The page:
Magazine article Drug Topics

New Medicare Self-Injectable Policy Still Seen as Wanting

Magazine article Drug Topics

New Medicare Self-Injectable Policy Still Seen as Wanting

Article excerpt

GOVERNMENT and LAW

A new program memorandum intended to clarify federal policy Ion Medicare payments for injectable drugs administered outside of hospitals has left some patient groups thankful and others feeling shortchanged. The mid-May memorandum, from the Centers for Medicare & Medicaid Services (CMS), outlined in broad strokes its interpretation of the December 2000 Benefits Improvement & Protection Act (BIPA), which was meant to increase Medicare coverage of drugs injected in doctors' offices or outpatient clinics.

Congress tried to do just that by broadening the law's language to include payment for drugs that are "not usually selfadministered," where previously Medicare had covered only drugs that "cannot be selfadministered." The subtle change in the lawmakers' intent was apparently too vague, causing Medicare contractors around the country to interpret the language inconsistently, sometimes denying coverage to frail elderly patients unable to self-inject.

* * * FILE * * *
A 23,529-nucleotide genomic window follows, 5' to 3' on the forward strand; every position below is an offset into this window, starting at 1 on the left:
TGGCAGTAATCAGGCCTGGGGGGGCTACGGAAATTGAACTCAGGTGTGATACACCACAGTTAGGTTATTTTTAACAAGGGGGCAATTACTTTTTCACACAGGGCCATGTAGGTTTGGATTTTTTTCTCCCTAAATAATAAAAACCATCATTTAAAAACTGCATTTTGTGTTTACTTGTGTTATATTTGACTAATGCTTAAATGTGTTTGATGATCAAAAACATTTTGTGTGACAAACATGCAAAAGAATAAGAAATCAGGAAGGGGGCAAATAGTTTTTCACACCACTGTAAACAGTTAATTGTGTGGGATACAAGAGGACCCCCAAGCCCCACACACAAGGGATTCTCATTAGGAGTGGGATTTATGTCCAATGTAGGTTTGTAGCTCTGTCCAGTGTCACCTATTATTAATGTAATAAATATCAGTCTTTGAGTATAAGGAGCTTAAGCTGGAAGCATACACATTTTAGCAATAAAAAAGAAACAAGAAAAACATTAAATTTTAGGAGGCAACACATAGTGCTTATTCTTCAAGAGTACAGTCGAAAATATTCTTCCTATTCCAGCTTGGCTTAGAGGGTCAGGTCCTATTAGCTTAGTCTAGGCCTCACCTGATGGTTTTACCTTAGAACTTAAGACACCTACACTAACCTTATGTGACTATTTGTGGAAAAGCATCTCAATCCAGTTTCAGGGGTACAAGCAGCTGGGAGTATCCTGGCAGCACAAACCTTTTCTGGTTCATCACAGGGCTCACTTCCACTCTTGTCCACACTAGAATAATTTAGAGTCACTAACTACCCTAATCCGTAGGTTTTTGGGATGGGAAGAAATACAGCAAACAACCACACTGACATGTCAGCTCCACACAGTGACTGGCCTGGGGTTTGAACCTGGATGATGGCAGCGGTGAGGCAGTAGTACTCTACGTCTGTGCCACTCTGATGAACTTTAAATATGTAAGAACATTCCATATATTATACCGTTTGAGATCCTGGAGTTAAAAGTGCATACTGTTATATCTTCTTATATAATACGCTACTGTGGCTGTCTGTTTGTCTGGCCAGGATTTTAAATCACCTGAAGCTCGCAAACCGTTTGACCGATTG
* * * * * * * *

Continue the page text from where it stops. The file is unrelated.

Gary Stein, Ph.D., director of federal regulatory affairs at ASHP, said he was "disappointed" by the CMS program memorandum. "When I attended the town hall meeting a couple of years ago on this issue, we were hoping for a little bit more liberal coverage," he said. "This does not seem to do that. I think there are very few drugs that are going to be covered under this, and it's going to put patients at harm."

One drug that will be covered is interferon beta 1a (Avonex), the medication commonly used to treat relapsing forms of multiple sclerosis. CMS mentioned the drug in a press release it issued when it announced the program memorandum. It specified no other drugs, though CMS anticipates that new drugs in the pipeline will qualify for payment under the new standards. CMS expects that the new rule will cost $100 million in the first year, compared with the $150 million that Congress envisioned when it passed BIPA.

A spokesman for the federal healthcare program said CMS had singled out the MS drug "simply because there's so much interest in it, and it's going to be the biggest chunk." But he also said that Medicare carriers would continue to have leeway in deciding coverage. The program memorandum was issued, he said, to give carriers "some guidance in making their individual drug-by-drug decisions. It doesn't name [the drugs]. Interferon is just an assumption we're making. We're not saying they have to, just that we expect them to."

One reason interferon made the grade was that it is administered by intramuscular injection. CMS assumes that drugs delivered IM or intravenously are "not usually selfadministered," while those that are given subcutaneously are more likely to be self-injected by patients. …

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